Introduction to Number Theory with my younger son

I saw this neat interview with Terry Tao yesterday:

https://docs.google.com/document/d/1rinL25rC8LnMTzZcGjg1axT-0r-oiCnoKKH1DLQlmVA/preview?sle=true&pli=1

In the first paragraph he mentions that he thinks that number theory isn’t likely to become an important subject in school math because it doesn’t have lots of applications.  I’m sure he is right, but agreeing with the idea doesn’t mean I have to like it!  I’m working through Art of Problem Solving’s “Introduction to Number Theory” book with my younger son this year and we are absolutely having a blast.   I’m obviously not suggesting a trip through Hardy and Wright, but the basic introduction to number theory in this book is so engaging, so fun and so useful for building up basic arithmetic skills, that I would happily suggest it for any kid looking to learn a little extra fun math.

The full talbe of contents is listed on the Art of Problem website here:

http://www.artofproblemsolving.com/Store/products/intro-numtheory/toc.pdf%5B/embed

Go there for the chapters and subsections, but if you want a quick taste of the book the chapter titles are:

1. Integers:  The Basics

2. Primes and Composites

3. Multiples and Divisors

4. Prime Factorization

5. Divisor Problems

6. Special Numbers

7. Algebra with Integers

8.  Base Numbers

9. Base Number Arithmetic

10. Units Digits

11. Decimals and Fractions

12. Introduction to Modular Arithmetic

13. Divisibility Rules

14. Linear Congruences

15. Number Sense

I went through this book with my older son (also when he was in 3rd grade) and stopped after chapter 13.  I will probably stop at the same place here.

Maybe the Terry Tao interview from yesterday planted the seed in my mind, but the work we did this morning got me so excited that I wanted to write about it.  The problem we were tackling seemed pretty innocent to me at first:

Problem 4.7:

(a) Find the prime factorization of 45.

(b) Find the prime factorization of each of the four smallest multiples of 45 larger than 45:  90, 135, 180, and 225.

(c) What is the relationship between the prime factorizations from (b) and the prime factorizations from (a).

Yesterday we talked a little bit about factor trees and part (a) just reviews that topic.  He writes that 45 is 5 x 9 and then 5 x 3 x 3.    Not much to discuss, so we move to part (b).    I should say that he’s not writing out the products in the same way that I am here, he’s writing factor trees like the picture below.   Not sure how to format those trees in WordPress (or if taking the time to figure it out would improve the post!!).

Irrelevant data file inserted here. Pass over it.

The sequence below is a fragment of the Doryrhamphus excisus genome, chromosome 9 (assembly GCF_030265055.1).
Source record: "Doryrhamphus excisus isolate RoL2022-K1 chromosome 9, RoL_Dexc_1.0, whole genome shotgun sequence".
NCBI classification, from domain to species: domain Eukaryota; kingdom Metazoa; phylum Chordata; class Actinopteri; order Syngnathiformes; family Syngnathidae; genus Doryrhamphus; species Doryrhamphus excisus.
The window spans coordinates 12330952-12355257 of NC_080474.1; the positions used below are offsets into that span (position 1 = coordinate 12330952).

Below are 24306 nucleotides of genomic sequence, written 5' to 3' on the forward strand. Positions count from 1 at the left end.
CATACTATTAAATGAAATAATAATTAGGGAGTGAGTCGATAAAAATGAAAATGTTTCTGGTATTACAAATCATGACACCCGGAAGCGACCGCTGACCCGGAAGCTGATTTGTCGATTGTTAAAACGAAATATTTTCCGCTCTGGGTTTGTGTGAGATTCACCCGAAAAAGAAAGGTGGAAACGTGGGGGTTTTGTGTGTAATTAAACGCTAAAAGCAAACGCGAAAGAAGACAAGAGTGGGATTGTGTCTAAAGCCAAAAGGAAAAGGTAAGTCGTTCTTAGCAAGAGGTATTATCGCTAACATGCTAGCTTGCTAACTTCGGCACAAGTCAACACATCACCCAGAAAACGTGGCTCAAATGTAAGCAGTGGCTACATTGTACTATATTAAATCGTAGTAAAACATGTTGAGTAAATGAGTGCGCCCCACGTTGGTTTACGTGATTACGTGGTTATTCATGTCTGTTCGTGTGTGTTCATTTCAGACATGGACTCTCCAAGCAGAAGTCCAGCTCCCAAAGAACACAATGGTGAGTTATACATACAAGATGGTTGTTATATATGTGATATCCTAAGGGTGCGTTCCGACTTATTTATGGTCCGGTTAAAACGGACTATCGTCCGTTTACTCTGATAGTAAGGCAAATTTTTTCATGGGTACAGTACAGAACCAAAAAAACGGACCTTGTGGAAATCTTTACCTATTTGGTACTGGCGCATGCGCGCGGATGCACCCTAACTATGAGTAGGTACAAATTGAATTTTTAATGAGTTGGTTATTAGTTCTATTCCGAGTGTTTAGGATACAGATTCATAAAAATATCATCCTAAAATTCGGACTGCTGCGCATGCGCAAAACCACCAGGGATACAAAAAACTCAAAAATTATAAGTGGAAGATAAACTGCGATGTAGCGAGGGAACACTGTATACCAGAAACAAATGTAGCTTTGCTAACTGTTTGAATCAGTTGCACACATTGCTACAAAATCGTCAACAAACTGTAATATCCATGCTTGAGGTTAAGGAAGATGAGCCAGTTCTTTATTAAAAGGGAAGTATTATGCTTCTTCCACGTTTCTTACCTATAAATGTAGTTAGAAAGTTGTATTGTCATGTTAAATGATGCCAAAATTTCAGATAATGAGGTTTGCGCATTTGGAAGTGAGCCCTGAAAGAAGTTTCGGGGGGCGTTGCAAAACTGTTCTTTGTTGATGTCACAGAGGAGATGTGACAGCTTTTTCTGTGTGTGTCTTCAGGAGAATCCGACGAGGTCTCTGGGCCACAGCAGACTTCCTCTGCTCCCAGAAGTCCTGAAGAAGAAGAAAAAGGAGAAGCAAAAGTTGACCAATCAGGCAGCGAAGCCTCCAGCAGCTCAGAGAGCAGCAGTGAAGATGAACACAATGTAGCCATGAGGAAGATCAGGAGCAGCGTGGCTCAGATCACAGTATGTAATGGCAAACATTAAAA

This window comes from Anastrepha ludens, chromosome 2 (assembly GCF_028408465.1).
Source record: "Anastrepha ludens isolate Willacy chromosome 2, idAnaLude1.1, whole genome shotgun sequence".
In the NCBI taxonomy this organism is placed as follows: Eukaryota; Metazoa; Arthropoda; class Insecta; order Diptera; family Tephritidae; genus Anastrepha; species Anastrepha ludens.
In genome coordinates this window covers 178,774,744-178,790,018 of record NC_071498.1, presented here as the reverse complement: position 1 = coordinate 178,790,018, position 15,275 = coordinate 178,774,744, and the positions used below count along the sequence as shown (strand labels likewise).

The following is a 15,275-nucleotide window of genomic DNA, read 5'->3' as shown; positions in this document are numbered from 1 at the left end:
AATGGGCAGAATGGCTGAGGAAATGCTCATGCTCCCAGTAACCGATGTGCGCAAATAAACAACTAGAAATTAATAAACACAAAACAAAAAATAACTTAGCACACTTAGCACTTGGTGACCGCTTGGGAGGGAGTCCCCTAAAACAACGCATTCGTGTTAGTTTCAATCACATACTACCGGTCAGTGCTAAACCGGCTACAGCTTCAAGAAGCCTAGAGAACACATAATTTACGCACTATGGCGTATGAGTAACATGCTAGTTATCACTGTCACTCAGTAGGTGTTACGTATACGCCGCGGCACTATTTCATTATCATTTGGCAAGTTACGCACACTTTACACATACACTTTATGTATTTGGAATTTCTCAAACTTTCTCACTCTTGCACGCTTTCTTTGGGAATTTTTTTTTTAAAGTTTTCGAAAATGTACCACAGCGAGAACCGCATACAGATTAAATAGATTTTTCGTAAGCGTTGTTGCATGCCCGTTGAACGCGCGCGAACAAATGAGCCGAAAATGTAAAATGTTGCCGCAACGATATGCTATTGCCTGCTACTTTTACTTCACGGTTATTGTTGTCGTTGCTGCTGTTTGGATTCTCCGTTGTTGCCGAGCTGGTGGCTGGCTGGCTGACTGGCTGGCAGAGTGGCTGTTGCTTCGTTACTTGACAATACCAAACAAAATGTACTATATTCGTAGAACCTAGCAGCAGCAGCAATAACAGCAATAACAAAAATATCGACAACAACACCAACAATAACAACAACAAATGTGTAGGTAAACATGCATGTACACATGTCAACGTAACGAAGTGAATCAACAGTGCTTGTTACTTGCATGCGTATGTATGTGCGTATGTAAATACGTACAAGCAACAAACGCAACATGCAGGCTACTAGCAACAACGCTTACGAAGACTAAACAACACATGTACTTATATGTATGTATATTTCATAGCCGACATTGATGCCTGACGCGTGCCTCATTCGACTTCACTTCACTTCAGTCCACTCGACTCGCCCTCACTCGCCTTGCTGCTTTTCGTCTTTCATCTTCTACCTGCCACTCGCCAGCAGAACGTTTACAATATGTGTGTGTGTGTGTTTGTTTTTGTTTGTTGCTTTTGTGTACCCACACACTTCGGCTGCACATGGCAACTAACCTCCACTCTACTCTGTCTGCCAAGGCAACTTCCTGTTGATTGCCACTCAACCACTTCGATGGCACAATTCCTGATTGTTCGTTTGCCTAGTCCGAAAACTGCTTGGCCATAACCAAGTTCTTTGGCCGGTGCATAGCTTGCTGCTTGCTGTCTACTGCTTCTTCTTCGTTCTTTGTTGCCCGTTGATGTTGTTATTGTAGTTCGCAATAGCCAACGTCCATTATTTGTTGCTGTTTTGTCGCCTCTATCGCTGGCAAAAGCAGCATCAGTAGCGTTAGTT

Factor Trees

Next up  90 = 9 x 10 = 3 x 3 x 2 x 5.    I was expecting to see that he’d write 90 = 2 x 45, but I’m actually pretty happy to see that he didn’t think about this problem in that way.

135 = . . . . long pause.  Long, long pause, but he’s thinking so I don’t interrupt.  Suddenly he writes that 135 = 9 x 15 = 3 x 3 x 3 x 5.   I like the long think about factoring 135.  Hopefully that thinking is helping to build up a little number sense.

Next 180 = 10 x 18 = 2 x 5 x 2 x 9 = 2 x 5 x 2 x 3 x 3.

Now for the fun:

225 = long pause.

“Well, I know that 300 equals 15 x 20 and that 90 equals 15 x 6, so I know that 210 is 15 times something.”

Long pause.  Long pause and then he writes that 225 = 14 * 15.

“Are you sure?”

“Yes.”

“Ok, l’ll tell you this – I don’t know what 14 x 15 is, but I know that it isn’t 225.  How could I know that?”

“Pause . . . . 14 is even and 14 x 15 has to be even. ”

“Interesting –  why don’t you multiply out 14 x 15 and see what it is.”

“[working it out]  210.”

“Good.  Remember that you said that 300 was 15 x 20 and that 90 was 15  x  6.  Do you see how to get to 210?”

“Yes, just subtract.”

“Great, now lets look at 225 again. ”

“225 = 15 x 15 = 3 x 5 x 3 x 5.”

“Awesome.”

Now, on to part (c) – what is the relationship between the factors above?  The goal here, I think,  is to notice that all of the numbers we factored in parts (a) and (b) could be written as 1 x 45, 2 x 45, 3 x 45, 4 x 45, and 5 x 45, but the way the numbers (or factors, I guess) were written on the board did not make that relationship obvious.    He thought about the question for a while and noticed that all of the numbers on the board had two 3’s and a 5 as factors.  It was neat to see him come to that conclusion and then eventually notice that what was left over was 1, 2, 3, 4, and 5.

So, a nice arithmetic review and a neat way to learn about factors and multiples all in one innocent litte problem.  He seems to really enjoy writing out the factor trees for various numbers – easy to forget how fun it is to learn ways to represent numbers that you’ve never seen before.  I also think that exercises like this are a great way to build number sense – so much thinking about multiplication in this problem.

As I said above, I’m a little sad to agree with the idea that number theory isn’t going to play much of a rule in a normal school math curriculum any time soon.  Maybe not every single kid is going to find exercises like this to be exciting, but I think that lots of kids will.   I’m sure enjoying walking through this book with my son.  Sort of sad to think that it is going to be my last time through it 😦

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